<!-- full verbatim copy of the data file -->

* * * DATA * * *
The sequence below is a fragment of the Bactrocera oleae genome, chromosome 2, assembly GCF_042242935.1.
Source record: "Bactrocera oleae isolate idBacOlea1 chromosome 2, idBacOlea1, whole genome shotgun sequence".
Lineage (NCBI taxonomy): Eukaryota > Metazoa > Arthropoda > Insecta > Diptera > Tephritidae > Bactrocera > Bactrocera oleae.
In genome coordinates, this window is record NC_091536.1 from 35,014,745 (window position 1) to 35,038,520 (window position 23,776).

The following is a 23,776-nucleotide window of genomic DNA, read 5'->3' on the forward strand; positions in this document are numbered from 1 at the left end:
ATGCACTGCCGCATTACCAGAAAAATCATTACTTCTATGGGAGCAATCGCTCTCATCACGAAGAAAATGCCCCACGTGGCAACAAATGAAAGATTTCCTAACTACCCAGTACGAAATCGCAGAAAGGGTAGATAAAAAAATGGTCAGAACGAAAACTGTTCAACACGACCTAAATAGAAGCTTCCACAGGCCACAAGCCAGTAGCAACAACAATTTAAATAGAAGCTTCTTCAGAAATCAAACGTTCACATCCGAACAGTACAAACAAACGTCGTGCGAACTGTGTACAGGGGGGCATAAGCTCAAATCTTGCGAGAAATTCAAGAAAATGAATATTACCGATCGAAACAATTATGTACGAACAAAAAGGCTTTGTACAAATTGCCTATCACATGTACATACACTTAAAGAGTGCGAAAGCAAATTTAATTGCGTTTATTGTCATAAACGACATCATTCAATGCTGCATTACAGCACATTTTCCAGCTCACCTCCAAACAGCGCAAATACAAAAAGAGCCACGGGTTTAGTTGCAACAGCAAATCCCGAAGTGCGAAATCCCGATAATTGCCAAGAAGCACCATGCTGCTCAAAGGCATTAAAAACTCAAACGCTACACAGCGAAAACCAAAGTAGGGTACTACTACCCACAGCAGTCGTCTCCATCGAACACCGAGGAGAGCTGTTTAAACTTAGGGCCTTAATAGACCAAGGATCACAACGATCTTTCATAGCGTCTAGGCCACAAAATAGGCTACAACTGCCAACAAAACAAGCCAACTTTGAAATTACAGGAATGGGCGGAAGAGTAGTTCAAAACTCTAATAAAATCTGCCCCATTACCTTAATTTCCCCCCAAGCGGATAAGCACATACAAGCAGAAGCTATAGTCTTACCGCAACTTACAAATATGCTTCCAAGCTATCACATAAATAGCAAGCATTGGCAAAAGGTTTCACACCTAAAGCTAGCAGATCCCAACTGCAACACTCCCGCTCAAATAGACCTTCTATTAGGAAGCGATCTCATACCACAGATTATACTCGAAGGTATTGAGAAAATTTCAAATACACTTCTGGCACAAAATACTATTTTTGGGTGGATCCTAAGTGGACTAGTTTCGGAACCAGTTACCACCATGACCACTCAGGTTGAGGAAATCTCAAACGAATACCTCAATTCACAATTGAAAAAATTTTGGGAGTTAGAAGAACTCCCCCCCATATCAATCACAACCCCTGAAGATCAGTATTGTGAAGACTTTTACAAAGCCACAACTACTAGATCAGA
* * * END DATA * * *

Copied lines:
The sequence below is a fragment of the Bactrocera oleae genome, chromosome 2, assembly GCF_042242935.1.
Source record: "Bactrocera oleae isolate idBacOlea1 chromosome 2, idBacOlea1, whole genome shotgun sequence".
Lineage (NCBI taxonomy): Eukaryota > Metazoa > Arthropoda > Insecta > Diptera > Tephritidae > Bactrocera > Bactrocera oleae.
In genome coordinates, this window is record NC_091536.1 from 35,014,745 (window position 1) to 35,038,520 (window position 23,776).

The following is a 23,776-nucleotide window of genomic DNA, read 5'->3' on the forward strand; positions in this document are numbered from 1 at the left end:
ATGCACTGCCGCATTACCAGAAAAATCATTACTTCTATGGGAGCAATCGCTCTCATCACGAAGAAAATGCCCCACGTGGCAACAAATGAAAGATTTCCTAACTACCCAGTACGAAATCGCAGAAAGGGTAGATAAAAAAATGGTCAGAACGAAAACTGTTCAACACGACCTAAATAGAAGCTTCCACAGGCCACAAGCCAGTAGCAACAACAATTTAAATAGAAGCTTCTTCAGAAATCAAACGTTCACATCCGAACAGTACAAACAAACGTCGTGCGAACTGTGTACAGGGGGGCATAAGCTCAAATCTTGCGAGAAATTCAAGAAAATGAATATTACCGATCGAAACAATTATGTACGAACAAAAAGGCTTTGTACAAATTGCCTATCACATGTACATACACTTAAAGAGTGCGAAAGCAAATTTAATTGCGTTTATTGTCATAAACGACATCATTCAATGCTGCATTACAGCACATTTTCCAGCTCACCTCCAAACAGCGCAAATACAAAAAGAGCCACGGGTTTAGTTGCAACAGCAAATCCCGAAGTGCGAAATCCCGATAATTGCCAAGAAGCACCATGCTGCTCAAAGGCATTAAAAACTCAAACGCTACACAGCGAAAACCAAAGTAGGGTACTACTACCCACAGCAGTCGTCTCCATCGAACACCGAGGAGAGCTGTTTAAACTTAGGGCCTTAATAGACCAAGGATCACAACGATCTTTCATAGCGTCTAGGCCACAAAATAGGCTACAACTGCCAACAAAACAAGCCAACTTTGAAATTACAGGAATGGGCGGAAGAGTAGTTCAAAACTCTAATAAAATCTGCCCCATTACCTTAATTTCCCCCCAAGCGGATAAGCACATACAAGCAGAAGCTATAGTCTTACCGCAACTTACAAATATGCTTCCAAGCTATCACATAAATAGCAAGCATTGGCAAAAGGTTTCACACCTAAAGCTAGCAGATCCCAACTGCAACACTCCCGCTCAAATAGACCTTCTATTAGGAAGCGATCTCATACCACAGATTATACTCGAAGGTATTGAGAAAATTTCAAATACACTTCTGGCACAAAATACTATTTTTGGGTGGATCCTAAGTGGACTAGTTTCGGAACCAGTTACCACCATGACCACTCAGGTTGAGGAAATCTCAAACGAATACCTCAATTCACAATTGAAAAAATTTTGGGAGTTAGAAGAACTCCCCCCCATATCAATCACAACCCCTGAAGATCAGTATTGTGAAGACTTTTACAAAGCCACAACTACTAGATCAGA